HALLOWEEN (or: DEAD STUFF FLOATS IN THE AIR ALL THE TIME, IT’S FINE)

by Steve Subrizi

We were leaning on an empty sink past the shine of a shorting blacklight.
If we had moved another inch, our dust would have glowed.

You told me you had gone back to Allston for some reason,
and you noticed a couch from our old porch
molting like a stoner in our old yard.

I asked you which couch. There was a fifty-fifty chance
it was the couch where we landed together after our one Independence Day—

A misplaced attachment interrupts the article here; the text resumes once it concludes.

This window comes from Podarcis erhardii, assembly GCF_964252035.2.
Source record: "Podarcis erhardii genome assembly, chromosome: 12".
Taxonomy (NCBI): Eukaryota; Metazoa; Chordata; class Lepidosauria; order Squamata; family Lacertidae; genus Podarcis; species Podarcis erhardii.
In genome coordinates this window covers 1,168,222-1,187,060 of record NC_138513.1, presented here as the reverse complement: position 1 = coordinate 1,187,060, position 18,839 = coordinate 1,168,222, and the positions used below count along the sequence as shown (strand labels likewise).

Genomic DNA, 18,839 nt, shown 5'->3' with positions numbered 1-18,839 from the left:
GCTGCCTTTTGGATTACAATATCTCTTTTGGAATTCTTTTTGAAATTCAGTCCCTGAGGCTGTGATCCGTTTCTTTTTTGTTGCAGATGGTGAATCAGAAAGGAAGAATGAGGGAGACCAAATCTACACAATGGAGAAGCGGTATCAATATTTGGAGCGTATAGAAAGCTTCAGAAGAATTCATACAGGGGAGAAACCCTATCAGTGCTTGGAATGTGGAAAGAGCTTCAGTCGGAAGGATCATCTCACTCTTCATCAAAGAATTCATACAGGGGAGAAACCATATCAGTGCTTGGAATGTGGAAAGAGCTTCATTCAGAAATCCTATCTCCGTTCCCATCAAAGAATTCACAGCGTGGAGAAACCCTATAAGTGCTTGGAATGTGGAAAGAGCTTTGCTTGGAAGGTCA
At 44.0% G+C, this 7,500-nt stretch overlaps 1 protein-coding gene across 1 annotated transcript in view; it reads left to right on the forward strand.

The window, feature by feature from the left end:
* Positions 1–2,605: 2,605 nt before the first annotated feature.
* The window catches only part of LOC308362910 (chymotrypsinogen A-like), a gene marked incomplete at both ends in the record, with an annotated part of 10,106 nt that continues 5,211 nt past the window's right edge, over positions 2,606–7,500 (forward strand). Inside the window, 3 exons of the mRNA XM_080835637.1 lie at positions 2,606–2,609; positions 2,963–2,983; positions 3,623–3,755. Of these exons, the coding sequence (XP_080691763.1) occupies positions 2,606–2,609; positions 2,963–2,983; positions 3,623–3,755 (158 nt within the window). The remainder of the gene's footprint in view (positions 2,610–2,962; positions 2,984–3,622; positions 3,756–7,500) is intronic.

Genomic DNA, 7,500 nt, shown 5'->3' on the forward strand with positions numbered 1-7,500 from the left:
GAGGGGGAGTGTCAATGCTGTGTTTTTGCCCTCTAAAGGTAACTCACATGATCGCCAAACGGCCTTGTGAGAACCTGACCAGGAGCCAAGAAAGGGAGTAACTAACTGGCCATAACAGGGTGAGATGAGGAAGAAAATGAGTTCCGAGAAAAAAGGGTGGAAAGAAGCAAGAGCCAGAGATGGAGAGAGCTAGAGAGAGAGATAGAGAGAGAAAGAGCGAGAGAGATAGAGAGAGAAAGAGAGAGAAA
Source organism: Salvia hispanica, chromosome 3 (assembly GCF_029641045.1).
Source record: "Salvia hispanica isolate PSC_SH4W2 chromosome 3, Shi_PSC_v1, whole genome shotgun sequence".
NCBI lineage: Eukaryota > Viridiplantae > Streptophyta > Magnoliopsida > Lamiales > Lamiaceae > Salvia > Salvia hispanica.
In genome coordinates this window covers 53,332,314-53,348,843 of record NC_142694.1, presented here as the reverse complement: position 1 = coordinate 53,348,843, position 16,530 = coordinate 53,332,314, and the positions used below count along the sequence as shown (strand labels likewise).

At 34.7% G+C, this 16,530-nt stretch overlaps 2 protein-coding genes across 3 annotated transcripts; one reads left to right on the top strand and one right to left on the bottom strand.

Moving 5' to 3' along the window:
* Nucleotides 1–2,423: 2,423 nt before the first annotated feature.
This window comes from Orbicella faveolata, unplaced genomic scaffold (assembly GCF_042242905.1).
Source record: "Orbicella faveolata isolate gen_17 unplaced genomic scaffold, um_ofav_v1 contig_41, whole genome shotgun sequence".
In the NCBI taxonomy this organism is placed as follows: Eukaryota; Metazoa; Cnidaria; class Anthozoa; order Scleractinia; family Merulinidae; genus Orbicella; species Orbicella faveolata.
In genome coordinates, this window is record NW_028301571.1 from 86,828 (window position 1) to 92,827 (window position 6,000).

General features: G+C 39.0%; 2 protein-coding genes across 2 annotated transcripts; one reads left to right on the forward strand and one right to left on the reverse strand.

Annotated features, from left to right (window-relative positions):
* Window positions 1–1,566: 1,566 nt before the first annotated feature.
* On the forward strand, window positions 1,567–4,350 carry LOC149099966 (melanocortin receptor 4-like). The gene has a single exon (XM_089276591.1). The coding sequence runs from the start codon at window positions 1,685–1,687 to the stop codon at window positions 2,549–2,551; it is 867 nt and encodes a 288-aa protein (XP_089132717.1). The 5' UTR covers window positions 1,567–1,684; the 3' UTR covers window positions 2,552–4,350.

the wine stain in the crease, swept and blotted by our calves.

You sharpied a coyote skull on your cup.
I adjusted my elephant mask.

You told me it was the couch
where all of the mice had lived,

and I asked you how long mice live,
and you told me they don’t live very long.

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